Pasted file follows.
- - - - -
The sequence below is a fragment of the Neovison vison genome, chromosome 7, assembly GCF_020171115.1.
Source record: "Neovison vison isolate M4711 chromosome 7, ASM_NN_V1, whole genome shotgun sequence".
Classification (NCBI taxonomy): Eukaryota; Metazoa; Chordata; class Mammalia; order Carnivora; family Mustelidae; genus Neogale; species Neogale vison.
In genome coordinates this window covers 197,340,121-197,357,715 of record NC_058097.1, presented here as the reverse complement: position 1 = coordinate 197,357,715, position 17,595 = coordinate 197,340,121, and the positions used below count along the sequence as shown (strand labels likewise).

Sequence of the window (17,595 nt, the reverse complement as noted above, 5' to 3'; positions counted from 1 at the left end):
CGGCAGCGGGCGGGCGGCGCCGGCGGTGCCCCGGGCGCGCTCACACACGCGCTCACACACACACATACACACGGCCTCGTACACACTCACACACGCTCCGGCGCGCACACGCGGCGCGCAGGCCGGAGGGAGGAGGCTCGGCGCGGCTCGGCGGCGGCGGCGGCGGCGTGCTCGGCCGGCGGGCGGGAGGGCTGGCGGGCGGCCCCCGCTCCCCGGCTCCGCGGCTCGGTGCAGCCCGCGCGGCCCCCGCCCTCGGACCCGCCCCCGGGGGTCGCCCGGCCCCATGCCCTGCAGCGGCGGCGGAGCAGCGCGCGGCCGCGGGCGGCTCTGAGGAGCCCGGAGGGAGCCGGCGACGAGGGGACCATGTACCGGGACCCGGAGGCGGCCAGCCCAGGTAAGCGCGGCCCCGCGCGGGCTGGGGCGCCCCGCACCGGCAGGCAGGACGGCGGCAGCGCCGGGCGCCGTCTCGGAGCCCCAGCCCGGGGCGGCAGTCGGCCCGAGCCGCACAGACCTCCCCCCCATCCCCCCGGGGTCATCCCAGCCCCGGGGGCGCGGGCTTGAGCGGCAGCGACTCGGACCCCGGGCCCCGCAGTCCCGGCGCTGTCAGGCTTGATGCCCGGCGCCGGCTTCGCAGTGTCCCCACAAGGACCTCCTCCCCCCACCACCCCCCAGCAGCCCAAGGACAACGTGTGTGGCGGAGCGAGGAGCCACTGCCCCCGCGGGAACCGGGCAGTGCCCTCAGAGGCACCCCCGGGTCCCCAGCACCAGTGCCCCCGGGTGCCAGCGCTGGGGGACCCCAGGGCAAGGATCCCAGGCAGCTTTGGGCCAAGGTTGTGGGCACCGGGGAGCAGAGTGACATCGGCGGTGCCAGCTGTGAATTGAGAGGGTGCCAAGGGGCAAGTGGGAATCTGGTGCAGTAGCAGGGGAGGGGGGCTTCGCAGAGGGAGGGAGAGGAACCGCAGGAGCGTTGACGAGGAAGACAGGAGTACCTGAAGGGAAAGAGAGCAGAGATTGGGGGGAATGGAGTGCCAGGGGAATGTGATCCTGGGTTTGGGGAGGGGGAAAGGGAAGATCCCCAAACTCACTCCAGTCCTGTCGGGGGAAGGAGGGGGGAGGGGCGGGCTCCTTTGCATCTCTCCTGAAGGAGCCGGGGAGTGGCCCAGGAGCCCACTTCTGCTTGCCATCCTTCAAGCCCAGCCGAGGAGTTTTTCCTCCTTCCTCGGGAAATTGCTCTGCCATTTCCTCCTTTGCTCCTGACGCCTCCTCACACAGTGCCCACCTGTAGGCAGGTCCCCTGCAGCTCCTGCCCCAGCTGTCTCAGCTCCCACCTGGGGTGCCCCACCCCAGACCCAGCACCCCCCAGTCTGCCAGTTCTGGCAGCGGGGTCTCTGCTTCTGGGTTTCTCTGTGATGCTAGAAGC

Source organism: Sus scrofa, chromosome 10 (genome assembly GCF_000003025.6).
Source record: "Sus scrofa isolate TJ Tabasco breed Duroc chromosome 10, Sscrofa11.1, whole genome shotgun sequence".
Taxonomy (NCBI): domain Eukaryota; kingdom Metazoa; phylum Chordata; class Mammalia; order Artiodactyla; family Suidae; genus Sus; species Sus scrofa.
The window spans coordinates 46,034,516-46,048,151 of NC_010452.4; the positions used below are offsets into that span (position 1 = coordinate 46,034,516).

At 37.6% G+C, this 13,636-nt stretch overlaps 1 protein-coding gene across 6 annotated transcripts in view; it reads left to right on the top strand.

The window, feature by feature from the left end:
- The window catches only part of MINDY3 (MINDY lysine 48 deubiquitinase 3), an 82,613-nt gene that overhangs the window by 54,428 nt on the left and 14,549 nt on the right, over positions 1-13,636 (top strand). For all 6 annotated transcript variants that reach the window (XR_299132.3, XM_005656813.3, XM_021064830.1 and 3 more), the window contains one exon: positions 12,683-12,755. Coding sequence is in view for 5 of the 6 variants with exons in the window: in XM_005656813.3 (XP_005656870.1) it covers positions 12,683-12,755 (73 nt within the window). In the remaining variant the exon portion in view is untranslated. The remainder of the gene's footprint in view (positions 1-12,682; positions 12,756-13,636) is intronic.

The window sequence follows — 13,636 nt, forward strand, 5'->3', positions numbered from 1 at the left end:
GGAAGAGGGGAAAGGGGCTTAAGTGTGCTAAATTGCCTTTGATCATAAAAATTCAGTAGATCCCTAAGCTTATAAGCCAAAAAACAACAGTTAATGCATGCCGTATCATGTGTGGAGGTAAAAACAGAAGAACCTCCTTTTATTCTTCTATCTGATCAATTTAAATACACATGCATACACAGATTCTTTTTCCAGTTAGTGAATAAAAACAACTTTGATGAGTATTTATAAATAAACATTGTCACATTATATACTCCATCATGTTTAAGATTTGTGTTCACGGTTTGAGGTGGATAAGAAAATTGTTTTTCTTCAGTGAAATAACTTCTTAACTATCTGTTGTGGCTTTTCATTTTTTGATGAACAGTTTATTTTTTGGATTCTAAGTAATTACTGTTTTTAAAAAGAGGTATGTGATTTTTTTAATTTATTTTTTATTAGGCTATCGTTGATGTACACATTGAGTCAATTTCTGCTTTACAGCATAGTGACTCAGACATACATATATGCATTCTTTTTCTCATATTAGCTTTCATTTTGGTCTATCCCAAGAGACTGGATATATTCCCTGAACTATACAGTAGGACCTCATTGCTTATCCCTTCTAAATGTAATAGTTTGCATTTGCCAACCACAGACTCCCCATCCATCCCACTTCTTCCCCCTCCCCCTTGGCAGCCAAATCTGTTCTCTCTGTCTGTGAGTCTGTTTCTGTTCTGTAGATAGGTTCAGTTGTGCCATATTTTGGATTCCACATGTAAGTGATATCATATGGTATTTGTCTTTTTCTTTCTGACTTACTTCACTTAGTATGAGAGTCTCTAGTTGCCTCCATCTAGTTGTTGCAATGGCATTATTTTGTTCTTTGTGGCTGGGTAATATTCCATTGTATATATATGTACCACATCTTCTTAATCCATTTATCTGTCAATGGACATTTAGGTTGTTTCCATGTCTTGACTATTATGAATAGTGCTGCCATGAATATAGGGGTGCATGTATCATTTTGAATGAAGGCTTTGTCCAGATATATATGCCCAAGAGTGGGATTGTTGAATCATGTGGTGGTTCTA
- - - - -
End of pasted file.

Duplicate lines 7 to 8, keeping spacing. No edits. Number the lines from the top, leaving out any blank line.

Source organism: Sus scrofa, chromosome 10 (genome assembly GCF_000003025.6).
Source record: "Sus scrofa isolate TJ Tabasco breed Duroc chromosome 10, Sscrofa11.1, whole genome shotgun sequence".